Starting a new role can be a challenge. In your first week, you’re absorbing endless information. It can feel uncertain when it will all sink in. Onboarding is always a learning curve, but to make the transition into a new role smoother, try your hand at a 30 60 90 Day Plan.
Essentially, a 30-60-90 Day Plan is a plan of action for your first 3 months on the job. You can make them as a new joiner or to prepare for a job interview. HR leaders might support new hires with their plans.
New managers also benefit from creating a plan as they test out their leadership skills.
In an interview, an interviewer will ask you to outline what action you would take in the role. They might even ask, ‘what are you intentions for the first, 30,60,90 days on the job?’. This question can come out of the blue - it’s not one you’d want to answer without doing some prep work. By creating a 30-60-90 day plan, you’ll can demonstrate that you have the know-how to hit the ground running in your new role.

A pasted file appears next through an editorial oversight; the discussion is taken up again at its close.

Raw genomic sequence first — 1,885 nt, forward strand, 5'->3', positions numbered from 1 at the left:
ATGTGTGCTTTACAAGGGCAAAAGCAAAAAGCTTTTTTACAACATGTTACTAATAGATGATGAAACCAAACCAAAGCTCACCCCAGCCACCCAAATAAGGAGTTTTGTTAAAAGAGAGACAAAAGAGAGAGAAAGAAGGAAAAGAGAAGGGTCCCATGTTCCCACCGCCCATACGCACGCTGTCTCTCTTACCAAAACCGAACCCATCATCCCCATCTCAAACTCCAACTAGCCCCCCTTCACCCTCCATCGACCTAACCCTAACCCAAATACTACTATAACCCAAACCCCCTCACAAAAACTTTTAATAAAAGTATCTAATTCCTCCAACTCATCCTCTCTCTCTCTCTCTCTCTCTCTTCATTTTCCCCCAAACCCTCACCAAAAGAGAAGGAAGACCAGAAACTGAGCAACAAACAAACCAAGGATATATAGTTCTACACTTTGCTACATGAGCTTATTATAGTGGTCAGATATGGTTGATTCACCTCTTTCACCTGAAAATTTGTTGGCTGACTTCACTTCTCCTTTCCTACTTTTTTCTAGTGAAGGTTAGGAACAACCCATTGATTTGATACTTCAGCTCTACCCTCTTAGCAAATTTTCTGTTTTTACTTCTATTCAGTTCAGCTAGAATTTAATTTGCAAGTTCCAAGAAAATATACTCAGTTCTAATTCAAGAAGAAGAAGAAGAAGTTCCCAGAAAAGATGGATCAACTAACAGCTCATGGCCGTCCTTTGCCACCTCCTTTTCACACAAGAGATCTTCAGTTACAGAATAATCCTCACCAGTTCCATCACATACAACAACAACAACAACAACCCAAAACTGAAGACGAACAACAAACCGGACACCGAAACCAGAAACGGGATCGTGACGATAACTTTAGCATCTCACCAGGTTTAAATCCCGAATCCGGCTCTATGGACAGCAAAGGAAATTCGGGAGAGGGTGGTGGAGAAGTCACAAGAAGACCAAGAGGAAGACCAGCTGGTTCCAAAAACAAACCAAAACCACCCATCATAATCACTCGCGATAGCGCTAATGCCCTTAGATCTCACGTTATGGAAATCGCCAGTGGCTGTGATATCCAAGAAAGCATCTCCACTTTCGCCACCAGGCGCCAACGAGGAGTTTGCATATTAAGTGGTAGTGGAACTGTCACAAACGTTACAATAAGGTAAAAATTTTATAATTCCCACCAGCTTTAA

As you write your 30-60-90 Day Plan, you need to ask yourself the questions below:
As a newbie in the office, one of the first things you need to understand is what your team’s goals are. Ask your team directly what targets they are pushing for this quarter and beyond.
What made you interested in this new role? Was it the opportunity to develop your digital marketing skills, or involve yourself with more collaborative work? Make sure you incorporate this into your plan, and highlight this to your manager. Also consider how you will integrate with the new team – how will you develop positive working relationships with your colleagues?